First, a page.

ACUTE massive colonic hemorrhage is a major catastrophe requiring immediate diagnosis and aggressive treatment. Once localization of the bleeding site is achieved by angiography, the initial method of treatment in many cases is selective infusion of vasopressin into the vessel that supplies the bleeding site.1,2 However, failures with this method may occur, particularly in areas of the bowel that derive their blood supply from multiple vessels.2,3
We describe a case of massive postoperative colonic hemorrhage owing to a fistulous communication between a subphrenic abscess cavity and the distal transverse colon. Vasopressin infusion into both the superior and inferior mesenteric arteries was necessary to control the bleeding.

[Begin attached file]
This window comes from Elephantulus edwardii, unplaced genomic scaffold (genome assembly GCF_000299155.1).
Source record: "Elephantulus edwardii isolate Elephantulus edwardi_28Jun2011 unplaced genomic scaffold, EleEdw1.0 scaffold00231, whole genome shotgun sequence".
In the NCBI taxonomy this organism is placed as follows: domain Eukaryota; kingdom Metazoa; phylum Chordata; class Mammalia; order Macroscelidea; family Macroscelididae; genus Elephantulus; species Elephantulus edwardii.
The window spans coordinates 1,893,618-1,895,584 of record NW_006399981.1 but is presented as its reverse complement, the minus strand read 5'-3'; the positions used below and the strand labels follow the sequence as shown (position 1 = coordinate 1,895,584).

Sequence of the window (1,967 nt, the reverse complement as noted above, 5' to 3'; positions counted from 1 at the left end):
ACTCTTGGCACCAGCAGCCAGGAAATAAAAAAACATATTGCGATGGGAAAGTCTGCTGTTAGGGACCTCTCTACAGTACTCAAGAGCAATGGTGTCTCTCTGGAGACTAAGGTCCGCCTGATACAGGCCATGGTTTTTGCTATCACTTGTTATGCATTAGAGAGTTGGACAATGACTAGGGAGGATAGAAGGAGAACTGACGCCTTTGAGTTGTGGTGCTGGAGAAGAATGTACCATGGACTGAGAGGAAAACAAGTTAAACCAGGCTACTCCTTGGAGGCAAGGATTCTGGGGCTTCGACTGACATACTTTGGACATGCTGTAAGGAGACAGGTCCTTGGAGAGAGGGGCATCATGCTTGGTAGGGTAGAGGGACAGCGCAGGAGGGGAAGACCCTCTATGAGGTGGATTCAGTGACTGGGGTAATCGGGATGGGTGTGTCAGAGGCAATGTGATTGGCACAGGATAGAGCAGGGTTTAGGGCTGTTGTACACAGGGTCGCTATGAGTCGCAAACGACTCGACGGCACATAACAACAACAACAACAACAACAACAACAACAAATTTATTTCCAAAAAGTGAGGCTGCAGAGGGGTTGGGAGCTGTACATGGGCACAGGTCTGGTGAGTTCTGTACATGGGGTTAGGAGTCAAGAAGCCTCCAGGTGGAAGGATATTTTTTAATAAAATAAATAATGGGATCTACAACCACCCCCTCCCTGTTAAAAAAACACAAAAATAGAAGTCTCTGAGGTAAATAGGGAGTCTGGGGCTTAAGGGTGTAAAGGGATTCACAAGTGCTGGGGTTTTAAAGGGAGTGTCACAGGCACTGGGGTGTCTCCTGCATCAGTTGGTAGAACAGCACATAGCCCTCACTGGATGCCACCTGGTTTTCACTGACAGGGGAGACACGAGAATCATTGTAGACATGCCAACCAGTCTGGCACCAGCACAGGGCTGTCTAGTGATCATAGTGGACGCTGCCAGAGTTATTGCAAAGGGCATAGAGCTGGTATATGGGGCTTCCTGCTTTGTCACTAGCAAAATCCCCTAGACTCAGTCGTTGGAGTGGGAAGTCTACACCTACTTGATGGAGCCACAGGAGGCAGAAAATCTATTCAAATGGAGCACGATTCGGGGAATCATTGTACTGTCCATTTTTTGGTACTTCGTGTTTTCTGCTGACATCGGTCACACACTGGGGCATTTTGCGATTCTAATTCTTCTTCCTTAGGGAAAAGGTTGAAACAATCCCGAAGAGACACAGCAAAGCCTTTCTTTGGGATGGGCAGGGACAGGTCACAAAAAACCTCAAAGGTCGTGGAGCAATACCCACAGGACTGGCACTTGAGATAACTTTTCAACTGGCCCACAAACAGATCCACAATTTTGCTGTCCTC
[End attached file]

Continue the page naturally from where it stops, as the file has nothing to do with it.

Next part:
Report of a Case
A 40-year-old man who entered the hospital for routine repair of a hiatal hernia became febrile shortly after the operation. By the fifth hospital day he was spiking a temperature up to 40 °C. Symptoms slowly developed that